What Is a Menstrual Cup?
It’s a reusable alternative to tampons and pads. A menstrual cup sits inside the vagina to collect the period blood that flows out. A few times a day, you pull it out (Careful! Don’t spill!) and pour the contents into the toilet. It’s washable, so you can use it cycle after cycle. One menstrual cup can replace years’ worth of disposable products.
If you’ve never seen a menstrual cup, imagine a silicone shot glass: that’s about the right size and feel. Except they’re usually curved at the bottom and have a little stem for a handle, so the shape is more like a cut-off wine glass.
Are Cups Safer Than Tampons?
You’re not running major risks with either one. We have a better sense of the risks of tampons than of cups, just because tampons are so popular and cups—though gaining in popularity—are still kind of underground. DivaCup, one of the biggest makers, has reportedly sold a million cups. That’s not a lot considering how many menstruating women must live in this country.
Most people who use the cups don’t have any problems, so as far as we can tell, they’re safe. There’s a myth, however, that cup users “can’t” develop toxic shock syndrome, or TSS, the disease that all the tampon packages are required to tell you about. This is false.
TSS is a serious and very rare infection that can lead to organ failure and death. Around 1980, it was associated with a brand of super duper absorbent tampons. Those were pulled from the market, and other manufacturers changed their formulations. The FDA required warnings about changing your tampon often. Cases plummeted, and TSS is now extremely rare again.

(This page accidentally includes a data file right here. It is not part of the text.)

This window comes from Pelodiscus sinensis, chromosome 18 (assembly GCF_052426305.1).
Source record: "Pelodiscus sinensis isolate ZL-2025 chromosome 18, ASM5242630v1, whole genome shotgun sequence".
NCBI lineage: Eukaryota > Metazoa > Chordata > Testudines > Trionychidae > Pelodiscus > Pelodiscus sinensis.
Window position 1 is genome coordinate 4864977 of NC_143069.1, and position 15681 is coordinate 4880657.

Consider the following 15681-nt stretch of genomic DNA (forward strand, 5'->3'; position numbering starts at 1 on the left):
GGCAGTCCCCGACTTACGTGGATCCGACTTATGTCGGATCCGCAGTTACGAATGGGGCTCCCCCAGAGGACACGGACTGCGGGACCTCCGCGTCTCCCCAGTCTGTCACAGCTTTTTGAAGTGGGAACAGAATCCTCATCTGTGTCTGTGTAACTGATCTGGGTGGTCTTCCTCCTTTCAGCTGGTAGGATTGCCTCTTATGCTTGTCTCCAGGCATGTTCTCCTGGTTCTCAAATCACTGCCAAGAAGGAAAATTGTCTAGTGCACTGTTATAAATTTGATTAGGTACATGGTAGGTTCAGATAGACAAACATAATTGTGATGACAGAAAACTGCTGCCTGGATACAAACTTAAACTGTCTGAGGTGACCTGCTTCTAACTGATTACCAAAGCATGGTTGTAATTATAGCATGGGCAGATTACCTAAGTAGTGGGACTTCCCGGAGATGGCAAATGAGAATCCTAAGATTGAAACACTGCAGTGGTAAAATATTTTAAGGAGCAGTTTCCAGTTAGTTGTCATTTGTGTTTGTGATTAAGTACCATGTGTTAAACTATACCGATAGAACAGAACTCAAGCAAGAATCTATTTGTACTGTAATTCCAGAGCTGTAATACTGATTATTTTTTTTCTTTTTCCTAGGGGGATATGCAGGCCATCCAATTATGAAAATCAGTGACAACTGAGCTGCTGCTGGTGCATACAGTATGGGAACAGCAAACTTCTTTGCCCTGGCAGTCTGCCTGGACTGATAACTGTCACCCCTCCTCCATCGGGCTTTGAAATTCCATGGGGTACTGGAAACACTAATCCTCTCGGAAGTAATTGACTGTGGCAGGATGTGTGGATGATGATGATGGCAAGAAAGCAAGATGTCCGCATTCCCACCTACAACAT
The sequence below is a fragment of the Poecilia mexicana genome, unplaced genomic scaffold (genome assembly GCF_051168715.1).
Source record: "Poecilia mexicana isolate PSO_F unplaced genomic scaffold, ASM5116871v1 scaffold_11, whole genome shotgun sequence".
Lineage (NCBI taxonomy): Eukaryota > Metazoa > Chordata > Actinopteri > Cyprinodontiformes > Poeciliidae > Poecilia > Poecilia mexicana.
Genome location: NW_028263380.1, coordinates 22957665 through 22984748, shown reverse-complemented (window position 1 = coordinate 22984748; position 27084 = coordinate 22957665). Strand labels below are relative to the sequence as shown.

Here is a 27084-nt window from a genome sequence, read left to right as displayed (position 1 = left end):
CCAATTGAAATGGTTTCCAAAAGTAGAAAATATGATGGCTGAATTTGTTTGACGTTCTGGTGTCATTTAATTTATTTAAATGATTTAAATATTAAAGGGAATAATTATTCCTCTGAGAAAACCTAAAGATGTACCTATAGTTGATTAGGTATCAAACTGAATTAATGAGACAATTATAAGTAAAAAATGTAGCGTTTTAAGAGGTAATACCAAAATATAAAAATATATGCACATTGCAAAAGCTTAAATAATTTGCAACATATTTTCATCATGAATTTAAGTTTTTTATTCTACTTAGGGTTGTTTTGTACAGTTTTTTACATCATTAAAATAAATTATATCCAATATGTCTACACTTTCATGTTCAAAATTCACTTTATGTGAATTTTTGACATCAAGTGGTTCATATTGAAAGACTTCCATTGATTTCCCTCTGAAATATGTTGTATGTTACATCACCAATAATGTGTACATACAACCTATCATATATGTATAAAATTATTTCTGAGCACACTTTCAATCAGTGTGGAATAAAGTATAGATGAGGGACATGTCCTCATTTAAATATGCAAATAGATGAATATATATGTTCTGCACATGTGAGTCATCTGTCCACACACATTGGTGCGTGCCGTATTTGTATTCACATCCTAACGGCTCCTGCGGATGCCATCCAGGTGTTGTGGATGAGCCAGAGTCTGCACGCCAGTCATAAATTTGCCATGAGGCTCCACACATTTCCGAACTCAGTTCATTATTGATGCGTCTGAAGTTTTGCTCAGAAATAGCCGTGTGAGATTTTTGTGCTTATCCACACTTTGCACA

Last year, a study published in the Canadian Journal of Infectious Diseases and Medical Microbiology documented the first case of TSS associated with a menstrual cup. Obstetrician/gynecologist Dr. Jen Gunter writes, “We should now make no assumptions that cups are safer than tampons.” But both are still very safe.
There’s one other safety question: are cups a good way to avoid the chemicals in tampons? Critics point to dioxins, chemicals resulting from a bleaching process that used to be used in the making of tampons. But the FDA’s latest patient alert on the subject points out that makers are required to test for dioxins, and the tests haven’t been turning up any dioxins at detectable levels.
People who love their menstrual cups seem to feel the need to rail against “toxins” in pads and tampons, but there’s no realistic reason to fear the disposables. Those toxins are either obsolete like dioxins, imaginary like the urban legend about asbestos, or otherwise vague puffery like what you hear about in juice cleanses. Bottom line, neither cups nor tampons have any serious health risks that we know of.
Are Cups Better for the Environment?
Clearly, you generate less trash when you use a cup than when you’re going through a few dozen pads or tampons in a month. On the surface, that’s a win for the cup.
But let’s stop for a reality check: those products make up 0.5% of the garbage you produce over your lifetime. There’s enough guilt and shame surrounding periods without pretending your tampon habit is destroying the environment. Switching to a cup is a great way to reduce your garbage footprint, but you can make more of an impact by finding ways to reduce the other 99.5%.